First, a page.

Congressional Republicans are on the verge of passing their disastrous tax bill. Don’t believe for a minute that it will “trickle down” to workers.
President Trump and Congressional Republicans are now on the verge of passing a disastrous tax plan into law that will raise taxes for millions of low-and middle-income workers and threaten critical programs that make our economy fairer and stronger — all to give a tax break to large corporations and the wealthiest Americans.
There are many, many reasons why this legislation is so bad — among them, the drastic reduction of a state income and local property tax deduction claimed by many middle class families in high cost-of-living states like New Jersey; an expanded estate tax loophole exempting more very wealthy families from taxation; and more favorable tax treatment of corporations than of individuals and families.
But there’s one aspect of the Congressional Republican tax effort I want to focus on here that speaks to a broader troubling trend in our economy.
As defenders of the plan twist themselves into knots trying to rationalize their support, they often rely on the flawed and disproven rationale that a massive corporate tax break is the key to getting large corporations to hire more workers, hand out raises, and unleash unprecedented economic growth. It’s not.
Their plan, and this kind of thinking, is a fundamental and costly misdiagnosis of the problems facing workers across the country and is plainly the wrong way to address them.
After all, corporations are making higher profits today than they have in over 80 years, and yet, the average worker’s wages are at their lowest point in over six decades. When major corporations see higher earnings or an influx in capital, it is far more likely that their executives and shareholders — and not their frontline workers — will see the benefit.
If we’re serious about empowering American workers and strengthening the Middle Class, we can start by addressing the pervading culture among financial institutions and across industry that prioritizes short-term shareholder value over long-term workforce investments.
Take the case of American Airlines. Earlier this year, after posting $234 million in first quarter net earnings, American announced that it would give pay raises to its pilots and flight attendants.
American’s decision — a recognition that recruiting and retaining talent is integral to its long-term success — was promptly slammed by financial analysts.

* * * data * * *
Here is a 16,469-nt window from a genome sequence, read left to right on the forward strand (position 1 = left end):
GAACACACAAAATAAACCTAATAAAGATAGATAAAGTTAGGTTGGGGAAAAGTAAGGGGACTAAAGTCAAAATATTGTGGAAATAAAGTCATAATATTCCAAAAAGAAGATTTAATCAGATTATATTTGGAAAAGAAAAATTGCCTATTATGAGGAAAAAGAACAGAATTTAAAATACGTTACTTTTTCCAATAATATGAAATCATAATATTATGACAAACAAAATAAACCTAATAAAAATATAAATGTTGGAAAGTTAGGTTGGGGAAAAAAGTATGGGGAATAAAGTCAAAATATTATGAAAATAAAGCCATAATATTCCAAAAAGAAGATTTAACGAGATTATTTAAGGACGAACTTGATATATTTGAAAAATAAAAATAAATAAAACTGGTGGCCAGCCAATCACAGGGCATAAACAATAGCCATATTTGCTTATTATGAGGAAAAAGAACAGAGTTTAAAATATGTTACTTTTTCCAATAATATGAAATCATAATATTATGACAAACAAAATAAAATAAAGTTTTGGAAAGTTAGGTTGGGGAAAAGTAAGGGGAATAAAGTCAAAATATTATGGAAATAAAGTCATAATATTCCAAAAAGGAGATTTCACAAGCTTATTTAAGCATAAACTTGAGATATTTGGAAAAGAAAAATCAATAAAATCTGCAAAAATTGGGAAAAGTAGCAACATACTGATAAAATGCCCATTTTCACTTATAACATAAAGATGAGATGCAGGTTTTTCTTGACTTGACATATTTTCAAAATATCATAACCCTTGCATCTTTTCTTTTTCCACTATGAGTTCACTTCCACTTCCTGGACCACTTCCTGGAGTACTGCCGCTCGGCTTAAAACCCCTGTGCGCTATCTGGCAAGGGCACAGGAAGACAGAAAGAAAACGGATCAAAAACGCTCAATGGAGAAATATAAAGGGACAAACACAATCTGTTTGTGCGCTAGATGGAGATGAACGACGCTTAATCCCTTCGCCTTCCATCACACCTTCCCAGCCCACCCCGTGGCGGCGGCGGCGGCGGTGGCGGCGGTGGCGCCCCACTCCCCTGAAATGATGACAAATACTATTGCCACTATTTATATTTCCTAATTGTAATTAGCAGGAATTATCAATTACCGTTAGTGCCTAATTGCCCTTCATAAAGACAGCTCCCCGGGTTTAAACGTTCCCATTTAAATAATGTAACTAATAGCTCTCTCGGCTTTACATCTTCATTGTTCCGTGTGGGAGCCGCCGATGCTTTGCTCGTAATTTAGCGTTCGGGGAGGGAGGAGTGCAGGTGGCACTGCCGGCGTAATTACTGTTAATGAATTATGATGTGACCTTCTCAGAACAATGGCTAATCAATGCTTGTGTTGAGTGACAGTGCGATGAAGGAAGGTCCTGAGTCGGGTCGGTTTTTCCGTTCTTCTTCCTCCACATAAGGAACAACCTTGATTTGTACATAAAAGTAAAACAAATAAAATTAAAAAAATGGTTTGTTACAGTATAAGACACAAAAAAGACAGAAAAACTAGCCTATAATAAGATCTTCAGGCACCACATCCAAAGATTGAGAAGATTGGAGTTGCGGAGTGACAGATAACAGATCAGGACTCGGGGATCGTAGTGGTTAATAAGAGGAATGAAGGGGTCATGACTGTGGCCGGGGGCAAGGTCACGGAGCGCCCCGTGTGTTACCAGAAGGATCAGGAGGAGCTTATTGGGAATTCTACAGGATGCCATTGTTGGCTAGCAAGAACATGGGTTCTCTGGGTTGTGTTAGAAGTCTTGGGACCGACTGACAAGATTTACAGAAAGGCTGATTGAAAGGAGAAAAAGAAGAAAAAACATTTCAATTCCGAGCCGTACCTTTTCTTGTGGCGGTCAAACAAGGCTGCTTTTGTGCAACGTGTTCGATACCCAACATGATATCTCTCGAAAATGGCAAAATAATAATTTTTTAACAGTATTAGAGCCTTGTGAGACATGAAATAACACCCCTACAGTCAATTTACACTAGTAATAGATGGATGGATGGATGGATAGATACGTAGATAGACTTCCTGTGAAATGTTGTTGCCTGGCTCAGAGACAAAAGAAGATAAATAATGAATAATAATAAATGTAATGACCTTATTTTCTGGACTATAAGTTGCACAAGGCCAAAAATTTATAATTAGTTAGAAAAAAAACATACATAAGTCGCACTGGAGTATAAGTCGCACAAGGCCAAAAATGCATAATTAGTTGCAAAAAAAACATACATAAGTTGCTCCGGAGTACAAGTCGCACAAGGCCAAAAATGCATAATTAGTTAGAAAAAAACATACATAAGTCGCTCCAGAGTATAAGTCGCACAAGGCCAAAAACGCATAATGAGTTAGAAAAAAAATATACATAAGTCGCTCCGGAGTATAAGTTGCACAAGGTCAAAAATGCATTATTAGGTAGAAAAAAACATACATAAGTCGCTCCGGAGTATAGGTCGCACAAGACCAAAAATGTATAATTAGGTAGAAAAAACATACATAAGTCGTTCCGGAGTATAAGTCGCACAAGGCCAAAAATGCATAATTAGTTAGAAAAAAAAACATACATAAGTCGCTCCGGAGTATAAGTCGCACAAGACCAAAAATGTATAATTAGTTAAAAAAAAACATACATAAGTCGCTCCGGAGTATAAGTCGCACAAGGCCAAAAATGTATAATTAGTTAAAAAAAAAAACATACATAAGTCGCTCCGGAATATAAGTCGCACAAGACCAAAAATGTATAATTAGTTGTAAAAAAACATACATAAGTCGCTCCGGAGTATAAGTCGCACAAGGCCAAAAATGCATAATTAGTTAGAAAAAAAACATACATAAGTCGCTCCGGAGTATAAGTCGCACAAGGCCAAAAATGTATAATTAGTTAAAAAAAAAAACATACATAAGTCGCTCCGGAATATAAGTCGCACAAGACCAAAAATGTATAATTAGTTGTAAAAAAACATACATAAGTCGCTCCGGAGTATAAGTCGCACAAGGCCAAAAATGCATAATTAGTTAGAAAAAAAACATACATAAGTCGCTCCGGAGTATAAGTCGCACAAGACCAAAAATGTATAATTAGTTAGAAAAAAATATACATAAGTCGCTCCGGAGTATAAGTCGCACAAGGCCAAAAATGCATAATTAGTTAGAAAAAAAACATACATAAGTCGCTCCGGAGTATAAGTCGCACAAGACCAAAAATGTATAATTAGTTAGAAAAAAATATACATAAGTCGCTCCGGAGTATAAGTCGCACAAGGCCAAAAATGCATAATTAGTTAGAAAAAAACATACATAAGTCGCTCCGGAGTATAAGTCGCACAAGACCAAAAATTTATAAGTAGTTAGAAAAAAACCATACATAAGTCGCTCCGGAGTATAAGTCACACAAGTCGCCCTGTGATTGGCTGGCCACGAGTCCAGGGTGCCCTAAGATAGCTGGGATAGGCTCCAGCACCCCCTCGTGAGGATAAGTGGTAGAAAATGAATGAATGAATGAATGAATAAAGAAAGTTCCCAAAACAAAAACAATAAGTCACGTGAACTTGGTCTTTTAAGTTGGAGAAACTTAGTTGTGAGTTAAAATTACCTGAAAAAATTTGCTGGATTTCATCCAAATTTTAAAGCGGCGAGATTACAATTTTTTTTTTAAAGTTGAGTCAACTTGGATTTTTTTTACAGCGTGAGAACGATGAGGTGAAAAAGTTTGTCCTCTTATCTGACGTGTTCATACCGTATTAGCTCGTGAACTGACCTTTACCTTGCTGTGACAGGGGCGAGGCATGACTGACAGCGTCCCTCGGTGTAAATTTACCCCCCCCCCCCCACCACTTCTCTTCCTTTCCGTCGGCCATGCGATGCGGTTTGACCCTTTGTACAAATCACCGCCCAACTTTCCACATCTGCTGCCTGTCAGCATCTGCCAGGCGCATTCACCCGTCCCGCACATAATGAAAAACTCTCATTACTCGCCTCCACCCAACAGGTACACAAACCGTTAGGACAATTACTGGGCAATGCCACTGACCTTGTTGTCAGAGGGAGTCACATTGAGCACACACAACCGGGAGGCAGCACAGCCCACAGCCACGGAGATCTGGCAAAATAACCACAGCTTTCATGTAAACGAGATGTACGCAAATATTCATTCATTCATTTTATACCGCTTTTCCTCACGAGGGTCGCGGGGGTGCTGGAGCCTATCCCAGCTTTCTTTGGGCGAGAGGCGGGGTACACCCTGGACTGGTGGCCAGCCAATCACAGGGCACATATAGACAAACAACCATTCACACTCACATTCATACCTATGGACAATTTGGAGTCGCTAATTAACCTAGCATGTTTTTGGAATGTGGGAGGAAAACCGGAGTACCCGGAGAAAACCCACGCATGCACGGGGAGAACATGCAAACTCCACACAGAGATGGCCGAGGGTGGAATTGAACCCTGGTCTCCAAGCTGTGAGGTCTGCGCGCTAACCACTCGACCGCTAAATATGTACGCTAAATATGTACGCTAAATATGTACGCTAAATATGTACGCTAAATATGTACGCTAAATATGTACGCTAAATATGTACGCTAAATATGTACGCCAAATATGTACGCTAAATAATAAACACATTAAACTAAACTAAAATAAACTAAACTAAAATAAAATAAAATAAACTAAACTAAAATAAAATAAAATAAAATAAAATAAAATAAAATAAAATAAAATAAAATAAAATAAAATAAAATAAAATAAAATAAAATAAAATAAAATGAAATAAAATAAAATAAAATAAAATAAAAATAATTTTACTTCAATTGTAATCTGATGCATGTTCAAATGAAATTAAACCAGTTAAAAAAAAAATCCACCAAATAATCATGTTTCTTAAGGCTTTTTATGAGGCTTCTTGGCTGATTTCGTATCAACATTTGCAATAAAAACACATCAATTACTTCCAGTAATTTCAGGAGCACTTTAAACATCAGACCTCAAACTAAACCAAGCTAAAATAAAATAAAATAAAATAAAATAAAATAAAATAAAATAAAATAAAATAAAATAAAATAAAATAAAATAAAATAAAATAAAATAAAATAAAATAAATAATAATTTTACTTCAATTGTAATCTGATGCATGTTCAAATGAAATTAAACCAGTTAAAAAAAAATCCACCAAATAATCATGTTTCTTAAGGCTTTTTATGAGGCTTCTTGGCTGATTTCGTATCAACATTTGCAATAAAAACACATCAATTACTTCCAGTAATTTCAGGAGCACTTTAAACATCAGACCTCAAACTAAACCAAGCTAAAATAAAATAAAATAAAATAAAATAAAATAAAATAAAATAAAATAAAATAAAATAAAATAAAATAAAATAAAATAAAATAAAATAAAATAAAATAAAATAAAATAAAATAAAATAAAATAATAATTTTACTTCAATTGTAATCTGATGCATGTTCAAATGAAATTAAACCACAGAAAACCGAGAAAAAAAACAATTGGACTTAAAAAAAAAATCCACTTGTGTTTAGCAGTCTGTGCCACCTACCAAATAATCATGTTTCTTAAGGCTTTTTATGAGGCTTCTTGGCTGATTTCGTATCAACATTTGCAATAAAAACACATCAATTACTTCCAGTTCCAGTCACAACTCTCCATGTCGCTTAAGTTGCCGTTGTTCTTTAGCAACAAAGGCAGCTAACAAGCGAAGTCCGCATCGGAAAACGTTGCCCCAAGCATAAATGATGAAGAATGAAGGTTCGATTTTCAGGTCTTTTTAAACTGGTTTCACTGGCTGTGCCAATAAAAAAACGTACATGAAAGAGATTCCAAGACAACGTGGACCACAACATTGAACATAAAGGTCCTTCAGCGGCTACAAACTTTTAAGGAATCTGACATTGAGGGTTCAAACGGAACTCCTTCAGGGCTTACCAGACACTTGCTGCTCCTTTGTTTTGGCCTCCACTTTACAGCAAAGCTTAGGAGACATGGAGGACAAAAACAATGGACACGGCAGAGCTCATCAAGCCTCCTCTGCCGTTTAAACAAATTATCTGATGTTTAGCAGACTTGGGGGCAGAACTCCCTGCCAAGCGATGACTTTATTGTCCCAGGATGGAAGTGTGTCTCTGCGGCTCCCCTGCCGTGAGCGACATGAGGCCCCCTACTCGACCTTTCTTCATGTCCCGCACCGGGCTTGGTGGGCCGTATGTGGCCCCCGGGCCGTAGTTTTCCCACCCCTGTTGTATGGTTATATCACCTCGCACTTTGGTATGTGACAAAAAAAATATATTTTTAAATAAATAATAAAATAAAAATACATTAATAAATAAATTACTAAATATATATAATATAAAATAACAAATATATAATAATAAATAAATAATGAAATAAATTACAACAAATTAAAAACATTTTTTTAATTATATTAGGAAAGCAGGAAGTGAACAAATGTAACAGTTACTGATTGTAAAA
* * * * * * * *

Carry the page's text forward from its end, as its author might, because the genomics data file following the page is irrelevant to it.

Morgan Stanley downgraded American Airlines shares on news of the raise, arguing that it “establishes a worrying precedent, in our view, both for American and the industry.” An analyst for Citigroup complained: “labor is being paid first again, shareholders get leftovers.” And in response to this market reaction, American Airlines’ shares lost more than 8 percent in value — or about $1.9 billion in market value over the next two days.
This not-so-subtle warning being sent by Wall Street to companies considering pay raises and other types of workforce investment is devastating for our economy and undermines basic economic fairness.
Despite record profits, investing in the long-term success of their companies and employees through things like pay raises, pathways to promotion, and innovation has become the exception, not the rule, for too many major corporations. Case in point: according to economist William Lazonick, between 2003 and 2012 companies on the S&P 500 dedicated 91 percent of total earnings to stock buybacks and dividends, leaving just nine percent for things like workforce investment and R&D. Before the 1970s, that earnings split was about 50/50.
There is no evidence to suggest that the GOP tax plan — which hands 80 percent of its cuts to corporations, business owners, and the very wealthiest Americans — will somehow reverse this trend and lead to higher wages.
And workers will need a raise if this bill comes to pass: the nonpartisan Joint Committee on Taxation found that Americans making less than $75,000 will on average see a tax increase under the Senate-passed version of the bill.
Instead of handing massive tax cuts to large corporations and repeating the falsehood that it will somehow trickle down to workers, Congress should be talking about how to shift the focus away from the next stock buyback and toward the long-term success of American workers and our economy.
Our modern economy was built on the compact between employer and employee, that if you work hard, you could get ahead. But today, that compact is broken as companies look to their workforce as a target to lower costs, not as an investment to train and empower for the long haul. Too many employers are failing to hold up their end of the bargain, and Republicans in Congress want to reward them with a trillion dollar check.
Trickle-down economics, no matter how it’s disguised, doesn’t work. Republicans’ attempt to camouflage it as “tax reform” is cynical, deeply harmful, and certainly won’t do anything to repair the significant breaches in big businesses’ contract with the American worker.